Dysregulation of Protein Phosphatase 2A (PP2A) is critical for polyomavirus (PY)-induced tumorigenesis and contributes to human cancer. Reversible methylation of the PP2A catalytic subunit by Leucine Carboxy Methyltransferase (LCMT-1) and Protein Methylesterase-1 (PME-1) is the most specific cellular mechanism for regulating PP2A, and thus may have promise as a mechanism-based therapeutic target. It is important, therefore, to determine whether LCMT-1 and PME-1 are specific for PP2A. Moreover, the oncogene, PYMT, displaces the primary regulatory subunit of PP2A regulated by methylation, the B551 regulatory subunit, and binds in a methylation-independent manner to PP2A, presumably because methylation is a normal mechanism for cell-cycle regulation of PP2A in mammalian cells that PYMT (and probably PYST) needs to circumvent to induce cancer. However, nothing is known about the role of PP2A methylation in regulation of the mammalian cell cycle. In this study, the role of PP2A methylation, B55-directed PP2A and PYMT/ST in regulating mitotic checkpoints will be examined in parallel through shRNA knockdown approaches in which PP2A methylation assays, cell cycle staging (FACS), time-lapse microscopy, microtubule targeting drugs and other biochemical approaches will be used. Second, the specificity of LCMT-1 and PME-1 for PP2A will be investigated using a combination of in vivo (radiolabeling combined with shRNA knockdowns) and in vitro (protein methylation/demethylation assays using recombinant enzymes) approaches. Third, it is not known whether PYMT, PYST, or methylation affect the B''PP2A regulatory subunit family, which functions to regulate the retinoblastoma related protein, p107, the WNT pathway, and DNA replication, or the B4 regulatory subunit, which regulates phosphorylation and degradation of securin. Transfection, shRNA, adenovirus vector, and human cell transformation approaches will be used to determine if B''family members or B4 are regulated by PP2A catalytic subunit methylation or targeted for displacement by PYMT and PYST in a transformation- relevant manner. Finally, we will test in cellular and mouse models whether LCMT-1 knockdown promotes transformation and tumorigenesis and whether ST-mediated transformation involves PP2A-dependent and independent activities and/or downregulation of multiple B-type subunits. These experimental approaches will help us gain important insight into polyomavirus-mediated transformation and tumorigenesis and the roles PP2A methylation and B-type subunits play in the control of the normal cell cycle and in cancer.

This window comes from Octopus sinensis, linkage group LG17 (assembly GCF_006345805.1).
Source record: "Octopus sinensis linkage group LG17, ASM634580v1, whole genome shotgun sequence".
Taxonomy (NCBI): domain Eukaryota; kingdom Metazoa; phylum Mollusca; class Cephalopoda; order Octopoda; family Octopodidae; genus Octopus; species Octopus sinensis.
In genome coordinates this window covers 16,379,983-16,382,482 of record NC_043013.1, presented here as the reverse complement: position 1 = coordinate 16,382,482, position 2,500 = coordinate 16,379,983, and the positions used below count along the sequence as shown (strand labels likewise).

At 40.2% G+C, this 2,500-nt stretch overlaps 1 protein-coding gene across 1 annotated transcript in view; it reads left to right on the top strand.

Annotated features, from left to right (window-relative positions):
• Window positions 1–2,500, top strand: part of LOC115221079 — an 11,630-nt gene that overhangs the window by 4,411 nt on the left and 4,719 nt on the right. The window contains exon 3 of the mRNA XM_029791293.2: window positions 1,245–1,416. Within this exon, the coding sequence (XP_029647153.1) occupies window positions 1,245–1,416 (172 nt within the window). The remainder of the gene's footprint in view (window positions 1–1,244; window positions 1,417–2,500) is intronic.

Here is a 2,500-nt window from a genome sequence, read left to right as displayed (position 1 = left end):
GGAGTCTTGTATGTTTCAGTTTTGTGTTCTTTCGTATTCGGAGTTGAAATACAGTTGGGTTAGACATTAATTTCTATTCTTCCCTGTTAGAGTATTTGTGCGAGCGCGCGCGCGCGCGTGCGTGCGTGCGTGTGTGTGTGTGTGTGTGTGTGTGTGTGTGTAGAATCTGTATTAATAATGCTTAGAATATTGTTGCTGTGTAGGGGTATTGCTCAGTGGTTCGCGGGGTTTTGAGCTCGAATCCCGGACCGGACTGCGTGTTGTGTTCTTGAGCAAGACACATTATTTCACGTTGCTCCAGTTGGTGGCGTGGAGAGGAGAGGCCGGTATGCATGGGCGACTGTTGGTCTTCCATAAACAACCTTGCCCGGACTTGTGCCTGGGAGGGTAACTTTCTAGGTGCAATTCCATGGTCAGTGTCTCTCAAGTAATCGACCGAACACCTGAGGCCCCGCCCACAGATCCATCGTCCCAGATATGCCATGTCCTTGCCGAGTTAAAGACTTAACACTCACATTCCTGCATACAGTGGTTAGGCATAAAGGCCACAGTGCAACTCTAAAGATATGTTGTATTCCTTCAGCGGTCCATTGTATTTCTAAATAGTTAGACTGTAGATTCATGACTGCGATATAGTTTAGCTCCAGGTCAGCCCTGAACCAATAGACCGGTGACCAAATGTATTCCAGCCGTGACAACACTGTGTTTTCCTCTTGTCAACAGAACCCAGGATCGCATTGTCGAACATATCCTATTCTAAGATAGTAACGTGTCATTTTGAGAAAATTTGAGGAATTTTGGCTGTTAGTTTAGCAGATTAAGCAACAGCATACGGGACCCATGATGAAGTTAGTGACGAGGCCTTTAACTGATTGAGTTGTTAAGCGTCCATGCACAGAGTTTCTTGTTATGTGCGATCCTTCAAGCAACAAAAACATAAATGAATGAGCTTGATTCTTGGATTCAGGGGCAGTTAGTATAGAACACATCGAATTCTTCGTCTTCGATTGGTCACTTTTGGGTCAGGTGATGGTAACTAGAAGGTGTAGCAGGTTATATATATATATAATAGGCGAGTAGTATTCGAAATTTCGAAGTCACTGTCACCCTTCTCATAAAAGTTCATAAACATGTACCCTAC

Public Health Relevance

The study of cancer induced by polyomavirus has identified many pathways and mechanisms in cells that contribute to human cancer. The experiments in this grant proposal will help us better understand a new mechanism of regulation of normal cell growth uncovered through our polyomavirus research that may represent a new target for cancer chemotherapy. Drugs that function at the level of this new target would likely be less toxic, and therefore more useful for anti-cancer therapy.

National Institute of Health (NIH)
National Cancer Institute (NCI)
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Virology - B Study Section (VIRB)
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Read-Connole, Elizabeth Lee
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Emory University
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